Once upon a time, there was a girl who was dating this guy. He liked her very much, but didn’t want a relationship – let alone a serious relationship. So he reminded her on a semi-regular basis that it was not what he wanted – no serious relationship – no long-term thing. He was looking to have fun – and that was it.
The girl would roll her eyes. The girl would shake her head. The girl would let it roll off her back until one day, he said it at the wrong time with her in the wrong frame of mind. And she flipped.
Because it was his issue. He was the one who was scared. She was simply enjoying the ride – taking one day as it came. She didn’t know what she wanted, per say, but she wanted a giggle. She wanted to laugh. She wanted to have fun. She wanted to enjoy what she had instead of fretting about tomorrow because she knew that now was all we had. And lots could change.
When she flipped, she verbally smacked him across the head. She hadn’t sought these things herself, yet here she was. She was enjoying the ride. She was enjoying the sex. She was enjoying the giggles. She was enjoying the energy. For now was all she had.
Plus, the situation was what it was – she wasn’t making anything up.
Soon after, he stopped saying those things. He started settling into the situation. He started enjoying the situation instead of worrying so much about tomorrow – instead of worrying about the “what if” situations. Instead of worrying that history with other girls would repeat itself now.
And he found peace. It was not perfect, but it was good. They both had giggles. They both savored what they had. He stopped worrying about those things – and started taking it all in.
This was the first couple of years of my relationship with G. He was scared. He hated the idea of relationships because, for him, relationships all ended the same way – badly. It started when he was a kid – watching his parents’ relationship implode – than his dad and step-mom struggling as well. For him, relationships were evil – relationships were to be avoided.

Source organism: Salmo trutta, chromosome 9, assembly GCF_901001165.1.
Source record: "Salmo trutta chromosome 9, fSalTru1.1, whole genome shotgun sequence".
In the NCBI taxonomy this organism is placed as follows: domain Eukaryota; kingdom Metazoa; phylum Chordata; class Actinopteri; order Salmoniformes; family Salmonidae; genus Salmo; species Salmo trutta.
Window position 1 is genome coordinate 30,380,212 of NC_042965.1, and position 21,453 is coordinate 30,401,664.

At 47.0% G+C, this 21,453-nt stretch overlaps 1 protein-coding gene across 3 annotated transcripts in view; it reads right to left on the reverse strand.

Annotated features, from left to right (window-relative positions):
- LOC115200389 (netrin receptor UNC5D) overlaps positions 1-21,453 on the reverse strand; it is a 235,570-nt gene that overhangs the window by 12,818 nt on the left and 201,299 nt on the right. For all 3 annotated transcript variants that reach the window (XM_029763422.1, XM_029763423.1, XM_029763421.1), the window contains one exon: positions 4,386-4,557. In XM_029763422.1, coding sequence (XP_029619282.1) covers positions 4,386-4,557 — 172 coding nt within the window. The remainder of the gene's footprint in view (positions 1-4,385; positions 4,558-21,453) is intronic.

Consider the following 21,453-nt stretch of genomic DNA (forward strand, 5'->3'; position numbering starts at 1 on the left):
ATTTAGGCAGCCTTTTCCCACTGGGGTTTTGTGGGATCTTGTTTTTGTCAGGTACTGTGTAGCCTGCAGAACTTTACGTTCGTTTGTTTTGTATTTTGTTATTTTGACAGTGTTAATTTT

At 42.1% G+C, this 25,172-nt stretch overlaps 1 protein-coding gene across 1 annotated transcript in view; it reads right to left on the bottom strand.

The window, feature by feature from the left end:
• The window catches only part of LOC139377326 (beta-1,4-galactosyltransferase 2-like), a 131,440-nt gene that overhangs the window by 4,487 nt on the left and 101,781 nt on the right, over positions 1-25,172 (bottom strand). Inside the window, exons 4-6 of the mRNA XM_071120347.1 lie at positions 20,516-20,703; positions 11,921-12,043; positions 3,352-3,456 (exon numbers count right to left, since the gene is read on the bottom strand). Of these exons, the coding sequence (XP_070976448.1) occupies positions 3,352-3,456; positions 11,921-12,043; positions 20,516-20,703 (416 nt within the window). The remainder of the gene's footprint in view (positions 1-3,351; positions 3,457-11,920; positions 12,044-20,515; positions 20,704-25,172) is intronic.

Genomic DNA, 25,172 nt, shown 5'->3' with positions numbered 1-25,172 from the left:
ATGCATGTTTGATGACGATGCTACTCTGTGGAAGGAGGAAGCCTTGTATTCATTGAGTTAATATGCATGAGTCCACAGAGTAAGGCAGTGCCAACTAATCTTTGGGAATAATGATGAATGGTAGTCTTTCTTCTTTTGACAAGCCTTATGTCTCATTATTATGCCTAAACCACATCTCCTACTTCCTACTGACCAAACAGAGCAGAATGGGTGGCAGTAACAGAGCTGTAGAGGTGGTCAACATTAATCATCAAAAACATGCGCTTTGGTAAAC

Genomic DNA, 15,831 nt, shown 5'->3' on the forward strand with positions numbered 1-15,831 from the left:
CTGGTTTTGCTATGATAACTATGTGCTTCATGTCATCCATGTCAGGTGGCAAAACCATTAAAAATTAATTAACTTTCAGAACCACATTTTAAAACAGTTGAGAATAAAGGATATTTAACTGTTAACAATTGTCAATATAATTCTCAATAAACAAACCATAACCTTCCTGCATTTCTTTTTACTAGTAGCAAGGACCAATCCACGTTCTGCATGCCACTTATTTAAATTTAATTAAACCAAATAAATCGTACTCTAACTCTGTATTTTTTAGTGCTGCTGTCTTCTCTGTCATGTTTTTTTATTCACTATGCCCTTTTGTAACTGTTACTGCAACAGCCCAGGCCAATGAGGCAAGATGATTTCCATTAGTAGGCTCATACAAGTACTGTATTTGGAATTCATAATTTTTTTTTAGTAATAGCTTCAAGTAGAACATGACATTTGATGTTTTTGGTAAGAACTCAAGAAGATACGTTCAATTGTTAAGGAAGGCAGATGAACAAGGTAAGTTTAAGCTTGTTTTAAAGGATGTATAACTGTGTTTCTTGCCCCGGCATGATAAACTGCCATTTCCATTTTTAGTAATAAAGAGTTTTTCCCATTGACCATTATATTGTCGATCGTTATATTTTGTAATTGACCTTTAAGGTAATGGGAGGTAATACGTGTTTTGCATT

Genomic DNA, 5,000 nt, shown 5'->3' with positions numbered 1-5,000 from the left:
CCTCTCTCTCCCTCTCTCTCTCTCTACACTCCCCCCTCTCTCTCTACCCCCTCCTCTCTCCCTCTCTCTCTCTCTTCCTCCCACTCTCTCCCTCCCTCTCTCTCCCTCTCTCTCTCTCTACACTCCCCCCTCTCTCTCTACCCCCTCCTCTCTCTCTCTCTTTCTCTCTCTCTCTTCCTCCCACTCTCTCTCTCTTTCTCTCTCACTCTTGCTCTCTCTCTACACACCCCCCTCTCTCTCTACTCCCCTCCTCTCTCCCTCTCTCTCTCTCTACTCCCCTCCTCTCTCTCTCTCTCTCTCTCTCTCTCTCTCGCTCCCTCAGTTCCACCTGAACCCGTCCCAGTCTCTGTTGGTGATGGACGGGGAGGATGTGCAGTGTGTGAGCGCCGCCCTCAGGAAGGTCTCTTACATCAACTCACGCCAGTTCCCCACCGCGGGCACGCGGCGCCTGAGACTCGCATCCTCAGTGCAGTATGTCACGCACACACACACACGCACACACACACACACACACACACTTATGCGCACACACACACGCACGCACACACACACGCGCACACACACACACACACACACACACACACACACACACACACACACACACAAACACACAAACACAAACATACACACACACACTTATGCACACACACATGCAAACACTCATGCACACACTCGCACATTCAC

But that was his baggage. Not mine. I had not gone down this path with him alone – I had gone down it with him. He had gone down with it, not an unwilling participant, but a partner in it. And, at the time, I was not ready for the what-ifs. I was not ready for the other stuff. I wanted the now. I wanted the love. I wanted the sex. I wanted the giggles.
I learned a long time ago to not give up on people.
I learned a long time ago to make people own their own baggage – to force people to judge me as me – and not as the others.
I am not like the others. Clearly, G figured that out. Clearly, despite his issues, G decided I was worth the risk. I was worth it because I was unlike others. He chose me over the fear. Almost 20 years later, and it is good. Sure we have our ups and downs. But, we are able to do it because we accept each other not as we are – and not worry about how others have treated us in the past. We do not let fear lead us – but let love.
It’s funny how history can repeat itself. I just wish it had a different ending. I want a good ending. I want the epiphany. I want the acceptance. I want someone to see me not as how others have been, but as I am. A person who is caring, understanding, and who believes that today is special – today should be savored – that a day without a giggle is a day wasted.
3 Comments Add yours
Wonderfully and poignantly told story that we thank you for your sharing.
Giggles are great, but sometimes a snide snicker will suffice.
I was the same way with many of my relationships and my family was as stable as they come… not sure where the fear came from, but eventually I let it go and started to enjoy it.
Sounds much like the same thing that G did.
Glad that it worked out for you.
I love the way you tell the story. I wish you and G many more happy years.